Training Ground

Top Billing

Whether you're doing business internationally or at home, success ultimately comes down to getting paid. But billing overseas customers involves more risk. Walter Ferrier, professor of global management at the University of Kentucky in Lexington, recommends keeping these five risk areas in mind when deciding how and when to bill international customers:

1. The customer: Is this a onetime deal? Do you sell to the customer periodically or on a regular basis? Depending on your answers, you may want cash in advance, a letter of credit or a revolving account.

2. The currency: Currency fluctuations may adversely affect your profits. "The risk can be hedged a little if you stipulate a currency/price adjustment scale [with your overseas customer]," says Ferrier. "For example, if the dollar and the deutsche mark differed by more than 10 percent, the price would correspondingly change by 10 percent."

3. Method of payment: If you're looking for cash in advance, remember that foreign companies have little incentive to do this. Letters of credit--bank-to-bank transactions that substitute for a lack of credit or the trust between exporter and importer--are more commonly used.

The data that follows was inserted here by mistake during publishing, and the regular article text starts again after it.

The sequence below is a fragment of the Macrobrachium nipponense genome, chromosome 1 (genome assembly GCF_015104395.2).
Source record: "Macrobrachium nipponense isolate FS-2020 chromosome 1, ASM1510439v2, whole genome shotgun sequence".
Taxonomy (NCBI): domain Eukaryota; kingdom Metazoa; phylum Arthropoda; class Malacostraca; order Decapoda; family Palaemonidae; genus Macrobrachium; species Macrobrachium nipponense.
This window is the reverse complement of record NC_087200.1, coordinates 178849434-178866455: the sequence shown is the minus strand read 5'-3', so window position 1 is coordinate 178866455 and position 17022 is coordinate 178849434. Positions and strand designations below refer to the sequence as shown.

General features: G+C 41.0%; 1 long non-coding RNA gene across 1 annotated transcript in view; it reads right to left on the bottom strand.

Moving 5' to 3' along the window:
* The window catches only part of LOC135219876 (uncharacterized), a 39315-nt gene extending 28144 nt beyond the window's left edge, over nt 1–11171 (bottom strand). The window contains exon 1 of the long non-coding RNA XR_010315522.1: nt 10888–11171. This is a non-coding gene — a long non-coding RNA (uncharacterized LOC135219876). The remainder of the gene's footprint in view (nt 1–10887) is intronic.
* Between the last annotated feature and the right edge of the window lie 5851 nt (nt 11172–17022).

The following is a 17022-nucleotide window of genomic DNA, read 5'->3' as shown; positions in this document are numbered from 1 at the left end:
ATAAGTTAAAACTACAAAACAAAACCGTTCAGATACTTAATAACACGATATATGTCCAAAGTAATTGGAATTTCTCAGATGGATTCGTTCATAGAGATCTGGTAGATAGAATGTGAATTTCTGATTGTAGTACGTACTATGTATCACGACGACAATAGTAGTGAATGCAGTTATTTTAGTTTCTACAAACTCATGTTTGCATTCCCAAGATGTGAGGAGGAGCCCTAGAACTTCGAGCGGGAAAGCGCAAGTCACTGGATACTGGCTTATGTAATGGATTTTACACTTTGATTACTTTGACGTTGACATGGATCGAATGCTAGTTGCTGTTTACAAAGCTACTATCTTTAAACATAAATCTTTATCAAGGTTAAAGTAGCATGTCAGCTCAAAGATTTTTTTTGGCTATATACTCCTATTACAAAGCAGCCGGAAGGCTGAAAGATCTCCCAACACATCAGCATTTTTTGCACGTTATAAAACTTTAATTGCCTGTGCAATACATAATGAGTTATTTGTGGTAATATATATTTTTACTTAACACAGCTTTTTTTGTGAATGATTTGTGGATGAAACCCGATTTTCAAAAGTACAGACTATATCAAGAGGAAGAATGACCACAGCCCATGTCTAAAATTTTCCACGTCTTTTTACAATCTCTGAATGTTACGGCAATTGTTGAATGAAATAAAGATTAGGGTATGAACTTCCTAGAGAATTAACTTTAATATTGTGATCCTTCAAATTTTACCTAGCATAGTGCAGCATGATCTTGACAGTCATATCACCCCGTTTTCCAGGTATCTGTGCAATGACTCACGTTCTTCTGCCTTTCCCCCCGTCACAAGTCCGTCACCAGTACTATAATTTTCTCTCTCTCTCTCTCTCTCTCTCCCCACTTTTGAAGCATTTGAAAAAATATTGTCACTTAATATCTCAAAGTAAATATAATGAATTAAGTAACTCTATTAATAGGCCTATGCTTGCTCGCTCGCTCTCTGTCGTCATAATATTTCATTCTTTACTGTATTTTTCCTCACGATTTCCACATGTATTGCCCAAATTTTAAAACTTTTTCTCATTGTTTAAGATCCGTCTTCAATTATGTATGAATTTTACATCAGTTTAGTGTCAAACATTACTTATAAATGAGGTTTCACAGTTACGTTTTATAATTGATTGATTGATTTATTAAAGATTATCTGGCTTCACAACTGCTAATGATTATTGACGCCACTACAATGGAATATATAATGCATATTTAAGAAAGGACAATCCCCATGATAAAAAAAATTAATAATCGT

4. Timing: How long are you willing to wait for payment? The longer you wait, the more risk there is in terms of currency fluctuations and your customer's financial condition.

5. Competitive factors: A lot of exporters are afraid to bill in the customer's currency. But billing them in U.S. dollars makes them bear the currency risk. Asks Ferrier, "If your customer gets a better deal from a company that will bill them in their own currency, why would they do business with you?" Understanding foreign currency markets gives small businesses a competitive advantage.

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This article was originally published in the June 1997 print edition of Entrepreneur with the headline: Training Ground.

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